Answer by girlwithC at 6:46 AM on Jun. 23, 2011

  • (cont)
    sense (usually they are about grieving or raging over something the child was powerless to change. He shared his displeasure & it didn't matter! He protested & it still didn't change things! The process of grieving it is his way to discharge the frustration of the conflict & the disappointment, the frustration of not being able to convince you or to have his way, and sometimes the additional frustration of being made to feel that he was wrong in the first place or not valid. The defensiveness this triggers is EXTRA fuel for the fire.) Accepting this doesn't mean the situation is "wrong" (i.e., has to be changed & he has to be compensated.) It doesn't mean you shouldn't hold the limit. It just means that you ACCEPT that he has feelings about this stuff!
    This is being more oriented toward his validity, how he & his feelings make sense. (The more you can be oriented in this way when you respond to his problematic behaviors

    Answer by girlwithC at 6:50 AM on Jun. 23, 2011

  • (cont)
    too, the more constructive your responses to "misbehavior" will become. If we can correct & guide our kids with a real awareness of their validity--i.e., the needs & feelings that motivate even problematic behavior--then we can avoid sending the messages of blame & invalidation that trigger defensive resistance in the first place.)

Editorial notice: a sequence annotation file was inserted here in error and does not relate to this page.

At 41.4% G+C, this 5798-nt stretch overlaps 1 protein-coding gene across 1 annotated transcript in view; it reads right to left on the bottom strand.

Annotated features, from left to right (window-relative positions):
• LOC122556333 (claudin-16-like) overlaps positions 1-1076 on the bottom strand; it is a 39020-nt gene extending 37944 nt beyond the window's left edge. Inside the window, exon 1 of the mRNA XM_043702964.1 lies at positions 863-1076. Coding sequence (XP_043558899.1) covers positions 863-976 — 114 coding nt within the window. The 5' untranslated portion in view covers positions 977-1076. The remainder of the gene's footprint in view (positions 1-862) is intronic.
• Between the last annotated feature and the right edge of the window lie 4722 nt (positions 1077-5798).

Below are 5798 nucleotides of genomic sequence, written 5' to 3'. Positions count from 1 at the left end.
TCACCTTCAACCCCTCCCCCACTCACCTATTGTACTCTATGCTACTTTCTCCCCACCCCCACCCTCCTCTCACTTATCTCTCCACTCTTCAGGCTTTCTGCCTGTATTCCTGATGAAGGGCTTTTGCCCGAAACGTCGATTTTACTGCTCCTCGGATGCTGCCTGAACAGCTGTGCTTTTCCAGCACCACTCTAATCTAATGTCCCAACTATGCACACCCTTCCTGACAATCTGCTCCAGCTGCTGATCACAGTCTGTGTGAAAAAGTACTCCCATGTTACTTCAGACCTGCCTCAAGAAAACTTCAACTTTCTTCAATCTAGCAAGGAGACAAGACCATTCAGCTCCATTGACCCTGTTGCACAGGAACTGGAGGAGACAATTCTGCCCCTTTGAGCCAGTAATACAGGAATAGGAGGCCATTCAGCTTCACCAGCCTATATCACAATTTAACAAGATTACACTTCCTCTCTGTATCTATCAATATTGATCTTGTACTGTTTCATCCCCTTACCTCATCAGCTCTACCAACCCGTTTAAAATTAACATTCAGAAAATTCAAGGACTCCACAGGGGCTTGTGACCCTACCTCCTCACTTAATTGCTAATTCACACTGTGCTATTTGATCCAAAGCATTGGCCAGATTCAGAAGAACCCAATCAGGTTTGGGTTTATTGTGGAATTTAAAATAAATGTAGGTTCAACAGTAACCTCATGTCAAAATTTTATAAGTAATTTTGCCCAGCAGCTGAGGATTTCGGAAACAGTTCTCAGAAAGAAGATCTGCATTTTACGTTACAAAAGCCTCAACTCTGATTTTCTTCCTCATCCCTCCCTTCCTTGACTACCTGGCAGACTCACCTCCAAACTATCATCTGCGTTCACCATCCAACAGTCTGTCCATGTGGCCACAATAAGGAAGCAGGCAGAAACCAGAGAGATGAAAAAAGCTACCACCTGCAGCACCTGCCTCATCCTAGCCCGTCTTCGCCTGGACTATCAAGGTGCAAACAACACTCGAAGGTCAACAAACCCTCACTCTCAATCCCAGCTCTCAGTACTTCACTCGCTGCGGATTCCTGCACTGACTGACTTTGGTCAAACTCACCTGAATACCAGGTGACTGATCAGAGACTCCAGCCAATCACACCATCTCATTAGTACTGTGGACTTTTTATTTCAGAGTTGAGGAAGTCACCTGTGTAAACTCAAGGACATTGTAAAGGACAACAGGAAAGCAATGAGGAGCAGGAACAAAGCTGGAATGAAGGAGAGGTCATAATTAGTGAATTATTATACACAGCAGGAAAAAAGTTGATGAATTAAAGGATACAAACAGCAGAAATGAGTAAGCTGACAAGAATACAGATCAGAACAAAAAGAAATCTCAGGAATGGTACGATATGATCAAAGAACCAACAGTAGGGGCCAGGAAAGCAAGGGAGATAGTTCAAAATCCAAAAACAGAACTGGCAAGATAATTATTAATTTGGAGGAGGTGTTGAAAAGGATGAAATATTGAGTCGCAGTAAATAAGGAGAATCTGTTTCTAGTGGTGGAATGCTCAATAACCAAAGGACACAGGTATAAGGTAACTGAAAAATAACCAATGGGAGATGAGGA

So...there are lots of things that can go into improving interactions & reducing tantrums overall. But even simply responding to a tantrum with acceptance, via reflective listening or "mirroring," can improve things and inspire more trust and cooperation.
    In my first post, I mentioned how "habitually" reflecting can change the way things "track" & I meant that I've noticed many conflicts that seemed unavoidable actually don't have to happen. Like last night, my son (before dinner) wanted multiple glasses of milk. (He was hungry!) We'd given him one & he was asking for refills. There are times

    Answer by girlwithC at 6:56 AM on Jun. 23, 2011

  • (cont)
    when he's had too much milk & it's left him too full to eat much dinner (which I understand), and this time I wanted to be judicious about it & hold out until dinner. This, of course, is valid on my part (I also acknowledge that dinner was late, as it has been "those other times," because of extenuating circumstances, & a snack about an hour earlier probably would have been perfect, so I sort of created a real problem for him..this was not "his fault," but also not through real "fault" of mine..just circumstances.) Many times if parents decide to hold a limit (on the milk), they sympathetically say no to the request & give their reasons, explain why they're valid to refuse. The child protests, things escalate with the parent reiterating why it "can't" or "shouldn't" happen (and how they're not wrong) which implies that the kid is wrong, the kid steps up his demands/protests/upset in defense & then he's punished with

    Answer by girlwithC at 7:04 AM on Jun. 23, 2011